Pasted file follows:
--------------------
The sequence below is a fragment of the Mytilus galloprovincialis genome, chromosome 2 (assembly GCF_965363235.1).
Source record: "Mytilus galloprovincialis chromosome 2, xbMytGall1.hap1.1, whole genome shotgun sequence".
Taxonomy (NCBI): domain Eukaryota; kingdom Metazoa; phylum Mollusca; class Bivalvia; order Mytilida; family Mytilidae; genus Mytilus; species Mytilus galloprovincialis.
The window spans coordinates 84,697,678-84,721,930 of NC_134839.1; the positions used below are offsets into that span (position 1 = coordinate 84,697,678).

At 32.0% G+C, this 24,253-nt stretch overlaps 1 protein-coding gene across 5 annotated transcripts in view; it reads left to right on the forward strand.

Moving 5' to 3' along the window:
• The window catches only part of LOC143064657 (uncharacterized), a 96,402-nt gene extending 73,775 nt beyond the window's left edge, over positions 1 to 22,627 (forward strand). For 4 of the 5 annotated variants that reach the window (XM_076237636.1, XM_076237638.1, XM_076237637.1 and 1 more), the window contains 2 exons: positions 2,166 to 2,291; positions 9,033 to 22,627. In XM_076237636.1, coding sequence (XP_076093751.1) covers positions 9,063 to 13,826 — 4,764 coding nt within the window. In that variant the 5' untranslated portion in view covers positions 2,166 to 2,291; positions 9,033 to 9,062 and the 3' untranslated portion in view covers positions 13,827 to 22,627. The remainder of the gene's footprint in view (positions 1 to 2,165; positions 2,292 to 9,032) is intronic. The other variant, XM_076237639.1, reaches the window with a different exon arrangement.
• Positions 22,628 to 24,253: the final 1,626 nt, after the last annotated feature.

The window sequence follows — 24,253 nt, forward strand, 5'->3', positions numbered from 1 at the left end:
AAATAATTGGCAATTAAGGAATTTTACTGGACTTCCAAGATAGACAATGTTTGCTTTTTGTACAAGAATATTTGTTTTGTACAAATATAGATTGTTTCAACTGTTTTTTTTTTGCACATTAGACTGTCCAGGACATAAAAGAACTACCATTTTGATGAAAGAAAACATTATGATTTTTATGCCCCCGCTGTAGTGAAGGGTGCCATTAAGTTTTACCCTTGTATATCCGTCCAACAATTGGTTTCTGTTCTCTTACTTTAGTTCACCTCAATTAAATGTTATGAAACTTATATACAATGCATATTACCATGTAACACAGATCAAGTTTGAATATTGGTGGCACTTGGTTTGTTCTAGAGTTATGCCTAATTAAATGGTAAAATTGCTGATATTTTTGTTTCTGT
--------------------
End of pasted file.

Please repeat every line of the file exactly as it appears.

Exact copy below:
The sequence below is a fragment of the Mytilus galloprovincialis genome, chromosome 2 (assembly GCF_965363235.1).
Source record: "Mytilus galloprovincialis chromosome 2, xbMytGall1.hap1.1, whole genome shotgun sequence".
Taxonomy (NCBI): domain Eukaryota; kingdom Metazoa; phylum Mollusca; class Bivalvia; order Mytilida; family Mytilidae; genus Mytilus; species Mytilus galloprovincialis.
The window spans coordinates 84,697,678-84,721,930 of NC_134839.1; the positions used below are offsets into that span (position 1 = coordinate 84,697,678).

At 32.0% G+C, this 24,253-nt stretch overlaps 1 protein-coding gene across 5 annotated transcripts in view; it reads left to right on the forward strand.

Moving 5' to 3' along the window:
• The window catches only part of LOC143064657 (uncharacterized), a 96,402-nt gene extending 73,775 nt beyond the window's left edge, over positions 1 to 22,627 (forward strand). For 4 of the 5 annotated variants that reach the window (XM_076237636.1, XM_076237638.1, XM_076237637.1 and 1 more), the window contains 2 exons: positions 2,166 to 2,291; positions 9,033 to 22,627. In XM_076237636.1, coding sequence (XP_076093751.1) covers positions 9,063 to 13,826 — 4,764 coding nt within the window. In that variant the 5' untranslated portion in view covers positions 2,166 to 2,291; positions 9,033 to 9,062 and the 3' untranslated portion in view covers positions 13,827 to 22,627. The remainder of the gene's footprint in view (positions 1 to 2,165; positions 2,292 to 9,032) is intronic. The other variant, XM_076237639.1, reaches the window with a different exon arrangement.
• Positions 22,628 to 24,253: the final 1,626 nt, after the last annotated feature.

The window sequence follows — 24,253 nt, forward strand, 5'->3', positions numbered from 1 at the left end:
AAATAATTGGCAATTAAGGAATTTTACTGGACTTCCAAGATAGACAATGTTTGCTTTTTGTACAAGAATATTTGTTTTGTACAAATATAGATTGTTTCAACTGTTTTTTTTTTGCACATTAGACTGTCCAGGACATAAAAGAACTACCATTTTGATGAAAGAAAACATTATGATTTTTATGCCCCCGCTGTAGTGAAGGGTGCCATTAAGTTTTACCCTTGTATATCCGTCCAACAATTGGTTTCTGTTCTCTTACTTTAGTTCACCTCAATTAAATGTTATGAAACTTATATACAATGCATATTACCATGTAACACAGATCAAGTTTGAATATTGGTGGCACTTGGTTTGTTCTAGAGTTATGCCTAATTAAATGGTAAAATTGCTGATATTTTTGTTTCTGT